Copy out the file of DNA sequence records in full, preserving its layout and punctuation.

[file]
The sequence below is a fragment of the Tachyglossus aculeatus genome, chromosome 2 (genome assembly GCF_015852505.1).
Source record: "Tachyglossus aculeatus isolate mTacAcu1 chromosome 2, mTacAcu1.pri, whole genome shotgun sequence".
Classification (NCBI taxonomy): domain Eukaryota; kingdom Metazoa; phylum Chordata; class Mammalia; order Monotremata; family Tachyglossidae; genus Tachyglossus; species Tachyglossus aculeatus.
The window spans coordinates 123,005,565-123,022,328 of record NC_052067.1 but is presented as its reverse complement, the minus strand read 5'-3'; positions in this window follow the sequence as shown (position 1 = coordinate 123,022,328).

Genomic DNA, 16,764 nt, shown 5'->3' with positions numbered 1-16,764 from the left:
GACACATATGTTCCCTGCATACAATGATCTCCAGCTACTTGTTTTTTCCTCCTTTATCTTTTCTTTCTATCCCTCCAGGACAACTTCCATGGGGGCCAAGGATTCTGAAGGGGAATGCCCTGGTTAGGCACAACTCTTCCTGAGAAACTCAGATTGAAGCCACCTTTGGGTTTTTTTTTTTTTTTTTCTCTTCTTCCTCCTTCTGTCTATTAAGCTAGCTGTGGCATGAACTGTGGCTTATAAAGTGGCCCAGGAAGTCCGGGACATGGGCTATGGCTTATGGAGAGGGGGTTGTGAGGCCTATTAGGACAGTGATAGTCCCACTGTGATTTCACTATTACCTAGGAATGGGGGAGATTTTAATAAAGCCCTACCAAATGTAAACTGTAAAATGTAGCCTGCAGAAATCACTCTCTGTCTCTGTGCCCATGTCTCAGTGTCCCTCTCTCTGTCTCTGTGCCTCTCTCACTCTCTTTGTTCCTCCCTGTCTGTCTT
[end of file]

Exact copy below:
The sequence below is a fragment of the Tachyglossus aculeatus genome, chromosome 2 (genome assembly GCF_015852505.1).
Source record: "Tachyglossus aculeatus isolate mTacAcu1 chromosome 2, mTacAcu1.pri, whole genome shotgun sequence".
Classification (NCBI taxonomy): domain Eukaryota; kingdom Metazoa; phylum Chordata; class Mammalia; order Monotremata; family Tachyglossidae; genus Tachyglossus; species Tachyglossus aculeatus.
The window spans coordinates 123,005,565-123,022,328 of record NC_052067.1 but is presented as its reverse complement, the minus strand read 5'-3'; positions in this window follow the sequence as shown (position 1 = coordinate 123,022,328).

Genomic DNA, 16,764 nt, shown 5'->3' with positions numbered 1-16,764 from the left:
GACACATATGTTCCCTGCATACAATGATCTCCAGCTACTTGTTTTTTCCTCCTTTATCTTTTCTTTCTATCCCTCCAGGACAACTTCCATGGGGGCCAAGGATTCTGAAGGGGAATGCCCTGGTTAGGCACAACTCTTCCTGAGAAACTCAGATTGAAGCCACCTTTGGGTTTTTTTTTTTTTTTTTCTCTTCTTCCTCCTTCTGTCTATTAAGCTAGCTGTGGCATGAACTGTGGCTTATAAAGTGGCCCAGGAAGTCCGGGACATGGGCTATGGCTTATGGAGAGGGGGTTGTGAGGCCTATTAGGACAGTGATAGTCCCACTGTGATTTCACTATTACCTAGGAATGGGGGAGATTTTAATAAAGCCCTACCAAATGTAAACTGTAAAATGTAGCCTGCAGAAATCACTCTCTGTCTCTGTGCCCATGTCTCAGTGTCCCTCTCTCTGTCTCTGTGCCTCTCTCACTCTCTTTGTTCCTCCCTGTCTGTCTT